Wednesday, October 11, 2017

San Jimmy G

Before visiting San Gimignano, what I knew about the town was basically: looks nice, on a hill, lots of towers. After visiting, I can say: looks nice, on a hill, lots of towers, lots of tourists, great cathedral. After doing a little research right this second, I can add: it's been a World Heritage Site since 1990, it used to have 72 towers at its height, but now only has 14. Same reason as Bologna, wealthy families competing to have the best and highest towers until eventually the city council put a stop to it. But why was this small town wealthy and important enough to support 72 rich, tower-crazed families?

The town was named after St Geminianus of Modena, who persuaded followers of Attila the Hun to spare the city's castle from destruction in 450 AD. It became a stopping point on the pilgrimage to Rome and on agricultural trade, particularly in saffron and wine. Its growth was halted by the Black Death, which killed about half its population, and it came under Florentine domination and subsequently declined. This, similar to the changing financial fortunes of Bruges, helped to preserve it in time as a charming medieval town and therefore a tourist honeypot.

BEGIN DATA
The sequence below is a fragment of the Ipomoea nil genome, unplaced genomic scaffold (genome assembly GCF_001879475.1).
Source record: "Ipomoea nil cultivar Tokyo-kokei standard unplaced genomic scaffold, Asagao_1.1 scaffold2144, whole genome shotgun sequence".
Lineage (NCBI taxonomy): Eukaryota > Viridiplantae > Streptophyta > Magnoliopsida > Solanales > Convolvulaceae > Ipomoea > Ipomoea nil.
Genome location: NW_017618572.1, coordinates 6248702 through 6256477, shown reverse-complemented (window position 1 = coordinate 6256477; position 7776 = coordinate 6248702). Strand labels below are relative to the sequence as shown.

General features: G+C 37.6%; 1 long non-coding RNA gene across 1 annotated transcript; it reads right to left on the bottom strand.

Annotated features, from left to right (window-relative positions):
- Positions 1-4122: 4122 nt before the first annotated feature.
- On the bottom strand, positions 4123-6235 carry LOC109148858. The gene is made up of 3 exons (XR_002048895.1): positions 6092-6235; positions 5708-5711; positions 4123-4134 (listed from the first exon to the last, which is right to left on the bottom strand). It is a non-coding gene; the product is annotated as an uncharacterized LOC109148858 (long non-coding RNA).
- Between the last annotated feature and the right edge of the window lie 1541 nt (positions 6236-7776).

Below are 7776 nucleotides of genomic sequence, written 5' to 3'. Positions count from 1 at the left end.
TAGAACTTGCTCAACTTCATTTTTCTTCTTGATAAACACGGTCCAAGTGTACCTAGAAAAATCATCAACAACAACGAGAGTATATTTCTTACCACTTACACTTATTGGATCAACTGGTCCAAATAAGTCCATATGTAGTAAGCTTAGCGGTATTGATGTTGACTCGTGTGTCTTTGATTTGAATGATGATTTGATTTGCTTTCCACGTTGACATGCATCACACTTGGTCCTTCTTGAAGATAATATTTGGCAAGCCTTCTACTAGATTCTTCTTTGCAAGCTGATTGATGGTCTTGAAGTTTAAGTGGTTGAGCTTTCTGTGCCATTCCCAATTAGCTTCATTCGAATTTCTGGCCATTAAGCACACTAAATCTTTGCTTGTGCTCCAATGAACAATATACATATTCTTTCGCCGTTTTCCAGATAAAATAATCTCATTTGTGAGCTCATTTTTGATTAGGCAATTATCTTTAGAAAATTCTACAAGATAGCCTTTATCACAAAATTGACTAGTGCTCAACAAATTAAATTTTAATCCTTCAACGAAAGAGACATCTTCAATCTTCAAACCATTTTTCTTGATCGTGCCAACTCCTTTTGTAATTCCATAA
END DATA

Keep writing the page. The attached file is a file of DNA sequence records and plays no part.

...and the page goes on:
On the busy main street

I noted on my itinerary that the Duomo (it's actually the "Collegiate Church", for the record) had "pretty frescoes", but I don't think I had seen any pictures of the interior before our visit. It is stunning, and would be enough to warrant a visit even without the medieval streets and towers. The 14th century frescoes are divided into tales from the New and Old Testaments, recounting key bible stories to illiterate churchgoers. We got an audioguide with our ticket which, albeit narrated by a very boring and longwinded man, had a lot of good details which really helped to focus and take in all the different scenes.